Word Magazine May 1986 Page 7



by Father Theodore Pulcini

The air in the room was heavy — not only because of the heat but also because of the barrage of words reverberating between the walls, words exchanged between two arguing men. One of them was a creditor, loudly demanding immediate repayment of the loan he had made to the other man. And for his part, the other man, the debtor, pleaded repeatedly for a show of mercy, assuring the creditor that he would pay back all of the money if only he could have a bit more time.

Their words were not meant only for each other. There was a third man in this room in sixth-century Nineveh. He had been called upon to arbitrate. He was, after all, the bishop of the city, and this was part of his duty.

Though his outward demeanor was calm, the look in his eyes betrayed his agitation. Though he was dutifully trying to follow the line of the argument, he seemed withdrawn. Though he had the nobility of presence suited to his office, he nevertheless seemed strangely out of place.

And that was precisely what he was thinking to himself at that moment. What was he doing here in the city, in a position of power, in an administrative office demanding constant interaction with others? He recalled his days of solitude and silence in the wilderness, days of peace he would not relinquish even at the request of his own brother, who wanted him to be a part of the monastery community that he headed. Not even for his own brother would he withdraw from this beloved life of silence, not even to be with other monks. So why, he wondered, had he ever consented to become bishop of Nineveh?

Thus St. Isaac of Syria thought to himself when suddenly his attention was jolted back to the two men arguing before him. He had had enough. He addressed himself to the creditor: “If according to the Gospel commandment you should by no means ask back your goods that another has taken away, how much more should you show generosity to a man who promises soon to repay his debt?”

But the creditor interrupted St. Isaac, “Leave the Gospel commandment out of this for the present . . .”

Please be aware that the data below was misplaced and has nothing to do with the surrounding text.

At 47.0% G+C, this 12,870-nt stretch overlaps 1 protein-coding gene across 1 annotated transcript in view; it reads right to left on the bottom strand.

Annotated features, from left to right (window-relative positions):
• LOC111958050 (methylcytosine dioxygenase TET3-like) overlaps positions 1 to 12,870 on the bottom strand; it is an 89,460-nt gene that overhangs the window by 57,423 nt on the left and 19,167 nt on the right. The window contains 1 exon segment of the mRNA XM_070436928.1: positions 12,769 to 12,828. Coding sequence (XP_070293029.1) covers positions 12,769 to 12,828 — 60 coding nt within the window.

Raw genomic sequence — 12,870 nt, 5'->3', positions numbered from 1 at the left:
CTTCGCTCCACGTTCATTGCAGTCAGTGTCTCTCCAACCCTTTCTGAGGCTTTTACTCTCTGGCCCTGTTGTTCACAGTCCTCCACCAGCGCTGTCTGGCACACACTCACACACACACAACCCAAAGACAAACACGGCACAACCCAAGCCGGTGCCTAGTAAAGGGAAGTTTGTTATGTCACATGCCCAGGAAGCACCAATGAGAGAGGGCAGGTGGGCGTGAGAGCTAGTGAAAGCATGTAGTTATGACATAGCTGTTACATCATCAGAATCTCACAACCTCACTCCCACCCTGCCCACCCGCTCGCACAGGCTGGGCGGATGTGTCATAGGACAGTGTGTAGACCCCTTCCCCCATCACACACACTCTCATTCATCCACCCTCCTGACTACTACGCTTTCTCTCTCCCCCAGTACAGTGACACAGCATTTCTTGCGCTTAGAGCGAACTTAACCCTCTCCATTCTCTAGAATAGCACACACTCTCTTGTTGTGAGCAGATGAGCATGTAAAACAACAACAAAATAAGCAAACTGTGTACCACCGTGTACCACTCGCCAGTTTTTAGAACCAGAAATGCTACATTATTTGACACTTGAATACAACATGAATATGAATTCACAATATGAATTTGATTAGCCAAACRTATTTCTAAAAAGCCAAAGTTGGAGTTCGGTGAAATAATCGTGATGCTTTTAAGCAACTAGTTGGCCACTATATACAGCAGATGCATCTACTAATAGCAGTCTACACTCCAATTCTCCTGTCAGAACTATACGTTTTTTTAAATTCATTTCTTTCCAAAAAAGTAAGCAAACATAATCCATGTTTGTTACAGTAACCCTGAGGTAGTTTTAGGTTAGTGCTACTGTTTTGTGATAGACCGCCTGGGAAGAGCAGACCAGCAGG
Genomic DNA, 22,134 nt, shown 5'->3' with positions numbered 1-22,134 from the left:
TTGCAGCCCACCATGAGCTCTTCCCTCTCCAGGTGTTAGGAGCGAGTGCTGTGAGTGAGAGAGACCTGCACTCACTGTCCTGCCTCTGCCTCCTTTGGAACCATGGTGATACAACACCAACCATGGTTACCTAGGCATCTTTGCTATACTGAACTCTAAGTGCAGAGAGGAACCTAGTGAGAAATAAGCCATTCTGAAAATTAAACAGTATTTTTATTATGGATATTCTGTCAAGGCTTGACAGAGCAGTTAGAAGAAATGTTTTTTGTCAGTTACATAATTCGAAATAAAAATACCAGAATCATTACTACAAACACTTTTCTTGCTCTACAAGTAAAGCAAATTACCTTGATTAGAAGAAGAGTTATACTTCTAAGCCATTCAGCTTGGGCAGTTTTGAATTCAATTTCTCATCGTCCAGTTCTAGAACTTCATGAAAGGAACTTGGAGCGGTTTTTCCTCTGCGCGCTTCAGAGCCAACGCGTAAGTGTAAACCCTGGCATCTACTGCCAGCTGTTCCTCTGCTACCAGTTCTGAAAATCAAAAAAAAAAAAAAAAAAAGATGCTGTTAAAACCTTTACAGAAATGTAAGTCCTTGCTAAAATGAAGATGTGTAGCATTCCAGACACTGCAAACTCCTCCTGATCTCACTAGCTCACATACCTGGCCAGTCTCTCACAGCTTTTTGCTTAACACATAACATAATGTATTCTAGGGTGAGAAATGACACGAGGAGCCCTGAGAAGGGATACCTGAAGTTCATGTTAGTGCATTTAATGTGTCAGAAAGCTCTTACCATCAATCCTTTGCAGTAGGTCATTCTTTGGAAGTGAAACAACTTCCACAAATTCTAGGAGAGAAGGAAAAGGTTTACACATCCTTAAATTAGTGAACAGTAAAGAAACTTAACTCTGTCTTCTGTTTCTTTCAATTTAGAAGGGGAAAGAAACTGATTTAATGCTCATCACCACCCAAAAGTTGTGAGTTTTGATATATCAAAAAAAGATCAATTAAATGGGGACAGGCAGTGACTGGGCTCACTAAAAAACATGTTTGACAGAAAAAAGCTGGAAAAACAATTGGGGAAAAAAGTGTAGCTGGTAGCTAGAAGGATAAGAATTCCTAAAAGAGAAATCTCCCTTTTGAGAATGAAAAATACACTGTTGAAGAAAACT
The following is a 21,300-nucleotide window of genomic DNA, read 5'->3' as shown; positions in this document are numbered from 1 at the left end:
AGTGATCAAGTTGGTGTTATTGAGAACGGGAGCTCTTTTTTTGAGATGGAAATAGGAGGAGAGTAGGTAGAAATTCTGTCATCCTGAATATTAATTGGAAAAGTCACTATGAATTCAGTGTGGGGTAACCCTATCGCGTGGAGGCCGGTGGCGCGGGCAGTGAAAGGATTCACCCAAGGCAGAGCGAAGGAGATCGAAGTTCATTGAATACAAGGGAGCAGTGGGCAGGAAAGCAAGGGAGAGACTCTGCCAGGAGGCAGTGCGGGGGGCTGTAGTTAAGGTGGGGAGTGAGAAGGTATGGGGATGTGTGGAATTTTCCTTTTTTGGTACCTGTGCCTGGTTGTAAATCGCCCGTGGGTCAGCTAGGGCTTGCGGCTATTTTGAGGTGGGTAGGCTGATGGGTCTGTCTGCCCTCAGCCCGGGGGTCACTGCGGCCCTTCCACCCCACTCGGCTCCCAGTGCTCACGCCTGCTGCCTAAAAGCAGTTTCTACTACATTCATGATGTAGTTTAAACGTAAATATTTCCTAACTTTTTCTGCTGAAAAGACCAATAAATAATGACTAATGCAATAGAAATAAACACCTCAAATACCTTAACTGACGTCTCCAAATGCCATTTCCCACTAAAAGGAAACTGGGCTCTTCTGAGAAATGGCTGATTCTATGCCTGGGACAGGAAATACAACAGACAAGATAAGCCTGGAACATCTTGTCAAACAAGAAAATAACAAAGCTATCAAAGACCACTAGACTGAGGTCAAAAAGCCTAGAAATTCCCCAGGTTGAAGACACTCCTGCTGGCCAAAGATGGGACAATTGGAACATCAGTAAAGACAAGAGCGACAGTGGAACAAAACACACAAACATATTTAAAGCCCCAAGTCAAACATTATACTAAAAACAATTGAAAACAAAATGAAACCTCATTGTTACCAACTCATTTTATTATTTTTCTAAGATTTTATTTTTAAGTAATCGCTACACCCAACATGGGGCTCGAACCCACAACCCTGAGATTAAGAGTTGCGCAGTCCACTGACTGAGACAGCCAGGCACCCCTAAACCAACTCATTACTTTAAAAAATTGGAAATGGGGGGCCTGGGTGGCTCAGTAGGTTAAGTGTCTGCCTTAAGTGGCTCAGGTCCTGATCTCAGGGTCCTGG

That was the last straw. What good was all of this hectic life doing for him? Of what benefit were the demands of episcopal administration to his spiritual life? He dismissed the two men and shortly afterwards left the episcopal residence of Nineveh to return to the wilderness and its beloved silence.

St. Isaac of Syria may indeed be called the “Saint of Silence.” His spiritual directions present silence not as an optional facet of the Christian life but as an indispensable component of it. Without silence, St. Isaac teaches, the Christian experience remains anemic, without the intense intimacy with God, the repentance, the spiritual calm, or the wonder that should characterize it. Christian life without silence becomes flat and lacks richness.

We should give this teaching serious consideration. Who of us has not felt his Christian experience to be anemic, flat, impoverished? Why do we feel such dryness in our prayer? Why do we not have tears of repentance or a sense of joyful wonder? Why does inward calm elude us? Perhaps St. Isaac of Syria tells us why. Perhaps it is because we have not cultivated enough silence in our lives.

We should not consider this cultivation of silence to be of little account. “If you pile up on one side of the scales all the rest of spiritual efforts and practices,” St. Isaac tells us, “and on the other — silence, you will find that the latter outweighs them all” (par. 84, p. 206).*

We all feel tossed about, buffeted on all sides, by the disoriented cravings that the Fathers call the passions. For instance, a healthy disposition toward all the good things of the created order is often distorted and becomes the passion of greed or acquisitiveness. Or healthy sexual impulse can be distorted and become the passion of lust. Our lives are disrupted by the effects of these passions; the integrated wholeness that should characterize our existence falls into disintegrated fragmentation.

The sum total of these passions St. Isaac calls “the world”:

When we want to speak of passions collectively, we call them “the world”; when we want to distinguish them according to their different names, we call them the passions (par. 23, p. 187).

If one would approach God, he must withdraw from the world (par. 4, p. 183); he must overcome the passions. And silence is the only means by which this can be achieved. Says St. Isaac: